Marine diatomaceous siliceous sediments in Neogene sections of northern Japan contrast with the Monterey Shale of California in containing many intercalations of acidic volcaniclastic sediments. Diagenesis of these sediments from deep boreholes and surface sections was investigated. Three diagenetic zones—biogenic opal, opal-CT and quartz zones—are recognized in siliceous sediments, corresponding roughly to amorphous silica, low cristobalite and quartz zones in acidic vitric volcaniclastic sediments. Opal-CT consists almost exclusively of silica and water, while low cristobalite contains appreciable amounts of A1, Ca, Na and K.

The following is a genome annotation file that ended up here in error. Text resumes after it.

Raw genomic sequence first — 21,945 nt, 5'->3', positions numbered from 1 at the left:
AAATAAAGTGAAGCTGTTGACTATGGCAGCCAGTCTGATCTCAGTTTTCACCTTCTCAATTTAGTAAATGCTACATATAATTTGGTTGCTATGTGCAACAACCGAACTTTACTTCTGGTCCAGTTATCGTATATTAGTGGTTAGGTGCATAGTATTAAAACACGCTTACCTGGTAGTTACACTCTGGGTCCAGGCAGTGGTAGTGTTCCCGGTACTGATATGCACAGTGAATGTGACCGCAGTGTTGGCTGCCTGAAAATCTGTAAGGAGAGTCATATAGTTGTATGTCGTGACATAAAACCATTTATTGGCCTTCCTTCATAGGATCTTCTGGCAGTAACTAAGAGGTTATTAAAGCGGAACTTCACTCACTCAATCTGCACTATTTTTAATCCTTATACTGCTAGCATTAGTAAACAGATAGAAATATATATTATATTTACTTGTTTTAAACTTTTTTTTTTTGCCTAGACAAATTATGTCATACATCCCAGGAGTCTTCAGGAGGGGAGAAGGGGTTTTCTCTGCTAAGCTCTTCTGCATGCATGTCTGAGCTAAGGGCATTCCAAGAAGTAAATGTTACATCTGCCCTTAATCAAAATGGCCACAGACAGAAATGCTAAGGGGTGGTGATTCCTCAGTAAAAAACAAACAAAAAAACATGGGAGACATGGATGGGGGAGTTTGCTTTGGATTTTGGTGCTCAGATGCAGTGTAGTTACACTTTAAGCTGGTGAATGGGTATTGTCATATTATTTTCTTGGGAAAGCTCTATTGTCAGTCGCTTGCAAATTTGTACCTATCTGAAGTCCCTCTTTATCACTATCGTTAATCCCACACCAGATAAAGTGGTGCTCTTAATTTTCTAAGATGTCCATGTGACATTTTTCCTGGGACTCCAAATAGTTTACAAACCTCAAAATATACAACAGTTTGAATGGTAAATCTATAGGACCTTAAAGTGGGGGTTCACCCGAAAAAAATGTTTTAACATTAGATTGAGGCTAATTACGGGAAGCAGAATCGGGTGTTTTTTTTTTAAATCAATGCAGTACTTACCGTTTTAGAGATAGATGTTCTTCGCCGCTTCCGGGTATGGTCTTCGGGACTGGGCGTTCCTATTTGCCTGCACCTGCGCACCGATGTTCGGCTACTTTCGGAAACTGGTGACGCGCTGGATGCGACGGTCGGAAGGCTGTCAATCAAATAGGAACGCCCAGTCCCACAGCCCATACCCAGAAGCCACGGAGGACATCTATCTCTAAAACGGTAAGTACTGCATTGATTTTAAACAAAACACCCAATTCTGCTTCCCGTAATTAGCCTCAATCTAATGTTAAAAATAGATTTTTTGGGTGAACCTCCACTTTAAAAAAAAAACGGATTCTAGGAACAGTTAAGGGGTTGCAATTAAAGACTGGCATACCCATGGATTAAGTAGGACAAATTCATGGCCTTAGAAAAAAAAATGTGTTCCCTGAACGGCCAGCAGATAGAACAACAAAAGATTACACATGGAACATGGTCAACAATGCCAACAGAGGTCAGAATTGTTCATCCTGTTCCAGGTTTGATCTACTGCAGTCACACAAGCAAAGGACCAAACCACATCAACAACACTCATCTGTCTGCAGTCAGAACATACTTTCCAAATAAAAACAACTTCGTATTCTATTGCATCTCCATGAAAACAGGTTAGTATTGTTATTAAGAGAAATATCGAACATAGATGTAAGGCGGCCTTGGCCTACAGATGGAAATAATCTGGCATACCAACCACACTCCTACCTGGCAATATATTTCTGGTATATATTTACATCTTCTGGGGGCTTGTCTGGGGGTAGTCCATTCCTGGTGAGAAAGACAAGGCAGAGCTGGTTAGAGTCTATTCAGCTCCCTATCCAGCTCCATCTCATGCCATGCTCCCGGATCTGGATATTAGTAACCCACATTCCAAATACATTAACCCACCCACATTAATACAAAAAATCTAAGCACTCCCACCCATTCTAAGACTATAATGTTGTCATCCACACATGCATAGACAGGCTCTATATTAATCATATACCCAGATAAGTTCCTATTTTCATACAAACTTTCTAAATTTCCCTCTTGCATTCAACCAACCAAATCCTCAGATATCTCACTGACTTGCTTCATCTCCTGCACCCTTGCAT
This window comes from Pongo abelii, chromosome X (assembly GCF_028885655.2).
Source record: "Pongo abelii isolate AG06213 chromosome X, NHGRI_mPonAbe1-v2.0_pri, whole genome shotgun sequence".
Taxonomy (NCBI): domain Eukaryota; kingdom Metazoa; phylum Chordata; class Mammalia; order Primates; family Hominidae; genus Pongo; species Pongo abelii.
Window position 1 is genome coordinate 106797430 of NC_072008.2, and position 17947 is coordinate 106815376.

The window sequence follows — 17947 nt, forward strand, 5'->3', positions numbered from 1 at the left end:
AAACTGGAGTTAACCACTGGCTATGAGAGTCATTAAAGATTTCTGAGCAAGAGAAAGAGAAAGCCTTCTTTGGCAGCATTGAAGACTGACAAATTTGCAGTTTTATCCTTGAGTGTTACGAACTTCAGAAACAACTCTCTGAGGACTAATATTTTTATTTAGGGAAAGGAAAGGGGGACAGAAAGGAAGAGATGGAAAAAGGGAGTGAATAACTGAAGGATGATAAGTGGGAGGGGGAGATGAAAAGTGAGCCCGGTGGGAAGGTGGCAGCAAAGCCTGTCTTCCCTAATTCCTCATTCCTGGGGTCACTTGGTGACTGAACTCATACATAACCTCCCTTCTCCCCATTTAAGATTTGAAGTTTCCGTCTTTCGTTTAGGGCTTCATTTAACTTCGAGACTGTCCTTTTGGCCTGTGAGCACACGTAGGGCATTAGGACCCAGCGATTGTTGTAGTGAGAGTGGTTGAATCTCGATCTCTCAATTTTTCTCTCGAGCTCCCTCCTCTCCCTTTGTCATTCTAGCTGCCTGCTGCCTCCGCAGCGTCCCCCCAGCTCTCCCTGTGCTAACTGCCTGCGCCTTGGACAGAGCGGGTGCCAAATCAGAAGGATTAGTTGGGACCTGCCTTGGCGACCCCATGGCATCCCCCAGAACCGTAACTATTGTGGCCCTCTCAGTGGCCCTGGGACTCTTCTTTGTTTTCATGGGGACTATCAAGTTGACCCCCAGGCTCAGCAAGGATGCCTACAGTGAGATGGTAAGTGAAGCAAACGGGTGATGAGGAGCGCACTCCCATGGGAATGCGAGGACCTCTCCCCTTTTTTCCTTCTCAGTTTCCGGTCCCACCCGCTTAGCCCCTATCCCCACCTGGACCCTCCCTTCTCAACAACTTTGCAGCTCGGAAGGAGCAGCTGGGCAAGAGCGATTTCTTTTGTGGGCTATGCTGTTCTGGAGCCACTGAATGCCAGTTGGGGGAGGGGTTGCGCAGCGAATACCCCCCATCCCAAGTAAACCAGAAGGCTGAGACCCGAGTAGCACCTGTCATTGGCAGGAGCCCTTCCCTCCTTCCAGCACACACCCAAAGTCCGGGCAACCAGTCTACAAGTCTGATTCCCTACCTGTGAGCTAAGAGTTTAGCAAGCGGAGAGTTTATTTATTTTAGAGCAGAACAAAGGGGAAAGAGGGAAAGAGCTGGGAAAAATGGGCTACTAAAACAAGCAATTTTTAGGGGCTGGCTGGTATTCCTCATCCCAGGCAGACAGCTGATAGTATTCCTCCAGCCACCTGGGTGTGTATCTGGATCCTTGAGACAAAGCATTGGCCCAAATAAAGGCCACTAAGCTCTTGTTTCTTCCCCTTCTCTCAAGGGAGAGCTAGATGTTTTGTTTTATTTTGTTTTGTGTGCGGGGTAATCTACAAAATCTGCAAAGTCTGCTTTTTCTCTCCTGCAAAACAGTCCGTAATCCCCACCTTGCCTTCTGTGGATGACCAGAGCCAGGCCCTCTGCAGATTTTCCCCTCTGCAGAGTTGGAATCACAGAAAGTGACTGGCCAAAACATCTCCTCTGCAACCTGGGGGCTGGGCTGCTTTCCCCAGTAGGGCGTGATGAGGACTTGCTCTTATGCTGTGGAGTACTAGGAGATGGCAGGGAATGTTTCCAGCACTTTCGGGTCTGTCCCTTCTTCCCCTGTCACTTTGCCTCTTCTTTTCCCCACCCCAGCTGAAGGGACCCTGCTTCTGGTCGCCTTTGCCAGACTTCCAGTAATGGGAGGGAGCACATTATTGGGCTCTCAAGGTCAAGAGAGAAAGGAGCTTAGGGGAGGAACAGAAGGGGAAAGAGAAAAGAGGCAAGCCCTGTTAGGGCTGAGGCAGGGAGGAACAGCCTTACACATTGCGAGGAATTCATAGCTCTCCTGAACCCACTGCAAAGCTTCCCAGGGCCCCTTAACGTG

In subsurface sections, values of d(101) spacing of opal-CT decrease progressively with increasing burial depth. The progressive ordering is not associated with additional silica cementation. In surface sections, the behaviour of d(101) spacing is complicated owing to the modification of the progressive ordering developed during burial diagenesis by later silica cementation during uplift. The cementing opal-CT is probably precipitated from percolating groundwater which dissolves siliceous skeletons in porous diatomaceous mudstones overlying the opal-CT porcellanite. Opaline cherts that form during burial diagenesis are designated as early opaline chert, while those which form during uplift are later opaline chert. The later opaline chert contains two groups of opal-CT; one is progressively ordered opal-CT and the other is additionally cemented opal-CT with higher d(101) spacing than that in the host porcellanite. In diatomaceous siliceous sediments, early opaline chert is scarce. Most, if not all, opaline cherts in surface sections are of later origin.